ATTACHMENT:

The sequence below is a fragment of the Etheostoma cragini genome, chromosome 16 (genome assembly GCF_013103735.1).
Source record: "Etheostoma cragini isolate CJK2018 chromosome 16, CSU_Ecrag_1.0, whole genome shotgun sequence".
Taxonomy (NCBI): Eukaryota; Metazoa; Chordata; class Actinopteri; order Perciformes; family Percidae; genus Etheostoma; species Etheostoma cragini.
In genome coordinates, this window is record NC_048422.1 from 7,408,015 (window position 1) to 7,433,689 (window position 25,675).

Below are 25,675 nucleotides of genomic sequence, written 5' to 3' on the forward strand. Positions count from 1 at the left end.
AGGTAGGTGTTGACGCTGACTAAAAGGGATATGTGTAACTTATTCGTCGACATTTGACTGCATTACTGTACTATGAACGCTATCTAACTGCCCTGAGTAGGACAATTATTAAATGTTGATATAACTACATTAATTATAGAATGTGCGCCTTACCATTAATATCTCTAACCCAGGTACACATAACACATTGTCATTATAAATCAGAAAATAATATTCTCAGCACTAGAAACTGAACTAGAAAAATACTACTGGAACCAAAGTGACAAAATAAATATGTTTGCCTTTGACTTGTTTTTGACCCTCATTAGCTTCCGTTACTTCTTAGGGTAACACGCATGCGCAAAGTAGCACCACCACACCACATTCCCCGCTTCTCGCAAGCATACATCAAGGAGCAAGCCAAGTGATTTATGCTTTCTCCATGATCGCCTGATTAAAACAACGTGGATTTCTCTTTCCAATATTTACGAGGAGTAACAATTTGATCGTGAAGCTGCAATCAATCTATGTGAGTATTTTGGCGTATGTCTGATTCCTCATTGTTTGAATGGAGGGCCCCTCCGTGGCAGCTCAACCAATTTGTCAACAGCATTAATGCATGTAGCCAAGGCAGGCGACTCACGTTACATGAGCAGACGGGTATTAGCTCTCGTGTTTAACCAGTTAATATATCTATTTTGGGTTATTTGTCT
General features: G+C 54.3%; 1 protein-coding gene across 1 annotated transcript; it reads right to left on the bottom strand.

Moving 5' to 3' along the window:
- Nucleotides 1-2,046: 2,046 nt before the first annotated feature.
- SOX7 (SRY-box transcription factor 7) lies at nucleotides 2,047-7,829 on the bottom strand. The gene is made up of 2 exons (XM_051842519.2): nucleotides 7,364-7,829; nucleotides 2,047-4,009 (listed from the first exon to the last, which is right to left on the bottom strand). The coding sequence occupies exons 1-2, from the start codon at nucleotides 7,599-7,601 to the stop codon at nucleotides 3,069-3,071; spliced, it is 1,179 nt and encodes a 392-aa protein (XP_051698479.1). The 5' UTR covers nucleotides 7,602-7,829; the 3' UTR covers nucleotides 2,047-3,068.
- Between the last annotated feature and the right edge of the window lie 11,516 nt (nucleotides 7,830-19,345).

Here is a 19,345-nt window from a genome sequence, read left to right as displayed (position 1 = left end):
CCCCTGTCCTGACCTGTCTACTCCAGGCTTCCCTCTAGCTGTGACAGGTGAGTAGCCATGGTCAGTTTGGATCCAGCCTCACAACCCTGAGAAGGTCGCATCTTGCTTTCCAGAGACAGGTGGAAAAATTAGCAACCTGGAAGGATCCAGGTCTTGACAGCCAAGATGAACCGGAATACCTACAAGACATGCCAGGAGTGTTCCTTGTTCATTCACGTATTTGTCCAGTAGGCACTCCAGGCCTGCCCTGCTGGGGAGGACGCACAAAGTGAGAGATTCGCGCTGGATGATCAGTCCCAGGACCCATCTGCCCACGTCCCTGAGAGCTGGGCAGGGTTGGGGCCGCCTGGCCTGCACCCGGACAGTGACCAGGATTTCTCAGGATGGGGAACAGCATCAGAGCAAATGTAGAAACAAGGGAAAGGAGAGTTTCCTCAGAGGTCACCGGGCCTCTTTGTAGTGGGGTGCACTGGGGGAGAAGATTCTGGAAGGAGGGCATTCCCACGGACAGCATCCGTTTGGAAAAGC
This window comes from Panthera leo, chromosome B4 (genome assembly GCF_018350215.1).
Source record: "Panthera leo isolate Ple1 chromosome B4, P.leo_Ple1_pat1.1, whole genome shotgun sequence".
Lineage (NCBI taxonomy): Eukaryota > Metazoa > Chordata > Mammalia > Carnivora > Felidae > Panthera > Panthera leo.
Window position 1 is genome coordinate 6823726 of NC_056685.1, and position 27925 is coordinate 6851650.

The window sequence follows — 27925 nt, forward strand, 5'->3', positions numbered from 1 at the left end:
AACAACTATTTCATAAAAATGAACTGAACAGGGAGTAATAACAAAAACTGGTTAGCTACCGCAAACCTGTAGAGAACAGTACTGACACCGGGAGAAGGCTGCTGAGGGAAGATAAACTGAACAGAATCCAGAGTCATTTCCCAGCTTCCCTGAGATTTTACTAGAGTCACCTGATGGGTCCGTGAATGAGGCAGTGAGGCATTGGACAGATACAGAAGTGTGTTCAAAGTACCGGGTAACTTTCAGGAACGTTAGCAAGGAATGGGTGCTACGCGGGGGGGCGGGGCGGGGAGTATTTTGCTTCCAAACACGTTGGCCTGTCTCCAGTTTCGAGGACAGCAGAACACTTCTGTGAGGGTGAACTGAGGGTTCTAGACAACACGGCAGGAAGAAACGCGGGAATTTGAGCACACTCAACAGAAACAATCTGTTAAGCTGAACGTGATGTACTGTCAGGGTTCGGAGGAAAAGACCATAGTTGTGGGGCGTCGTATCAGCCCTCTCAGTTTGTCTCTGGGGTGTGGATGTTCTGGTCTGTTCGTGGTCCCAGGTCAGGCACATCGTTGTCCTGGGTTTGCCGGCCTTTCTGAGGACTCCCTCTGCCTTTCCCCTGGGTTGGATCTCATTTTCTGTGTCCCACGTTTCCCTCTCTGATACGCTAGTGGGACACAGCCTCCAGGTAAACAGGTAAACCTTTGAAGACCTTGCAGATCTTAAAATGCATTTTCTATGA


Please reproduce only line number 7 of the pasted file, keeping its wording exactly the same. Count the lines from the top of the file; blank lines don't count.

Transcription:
General features: G+C 54.3%; 1 protein-coding gene across 1 annotated transcript; it reads right to left on the bottom strand.